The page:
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Modified universal buffer does not necessarily maintain soil enzyme assay pH
Biology and Fertility of Soils  (IF6.432),  Pub Date : 2021-06-08, DOI: 10.1007/s00374-021-01570-4
Chongyang Li, Jordon Wade, Andrew J. Margenot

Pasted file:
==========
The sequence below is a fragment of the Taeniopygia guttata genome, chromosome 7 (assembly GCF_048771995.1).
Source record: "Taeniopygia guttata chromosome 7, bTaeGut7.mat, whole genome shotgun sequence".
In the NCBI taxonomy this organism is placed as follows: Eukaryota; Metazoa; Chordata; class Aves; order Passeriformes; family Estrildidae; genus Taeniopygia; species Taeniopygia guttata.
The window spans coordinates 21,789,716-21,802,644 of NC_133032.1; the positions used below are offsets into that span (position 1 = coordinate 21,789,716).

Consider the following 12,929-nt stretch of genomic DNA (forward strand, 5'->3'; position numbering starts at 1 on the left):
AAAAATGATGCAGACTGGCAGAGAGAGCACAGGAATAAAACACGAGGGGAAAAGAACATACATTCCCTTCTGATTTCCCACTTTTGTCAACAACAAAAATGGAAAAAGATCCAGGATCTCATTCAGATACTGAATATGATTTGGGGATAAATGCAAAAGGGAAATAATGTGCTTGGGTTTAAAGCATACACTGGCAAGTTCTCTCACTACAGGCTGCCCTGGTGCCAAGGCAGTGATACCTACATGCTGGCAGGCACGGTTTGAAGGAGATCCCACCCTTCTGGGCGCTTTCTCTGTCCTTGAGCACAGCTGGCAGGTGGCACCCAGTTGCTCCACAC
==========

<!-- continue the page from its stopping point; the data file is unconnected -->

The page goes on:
Buffers are widely used when performing soil enzyme assays, either to measure specific soil enzyme activities based on a standard protocol or to determine the pH optima of a soil enzyme. However, few studies have tested whether the existent buffer-making protocol they followed actually obtains the target pH during their enzyme assays. To test the pH stabilization capacity of modified universal buffer (MUB) commonly used in soil enzyme assays, four different soils with varying buffering capacity (proxied by contrasting soil pH and clay content) were used for phosphomonoesterase assays using a 1:5 (m/v) soil:buffer ratio, as per common practice for chromogenic enzyme assays. The original MUB working solution deviated from the target pH by as much as 1.6 units. Deviations were greatest when the soil and buffer had contrasting pH. Increasing MUB concentration by fourfold did not mitigate this pH discrepancy to a satisfactory level (± 0.1 unit). For the standardly used MUB concentration (1 ×), the deviation between the target pH and the assay pH was greatest when the difference between the target pH and the soil pH was > 1 unit. Therefore, forcing pH to a specific value in soil enzyme activity assays (1:5 soil:MUB) appears to be difficult for many soils, and increasing MUB concentration risks reducing enzyme activities due to higher ionic strength. Thus, the use of MUB to assay enzyme activity presents a tension between maintaining the target pH and maximizing the sensitivity of the assay.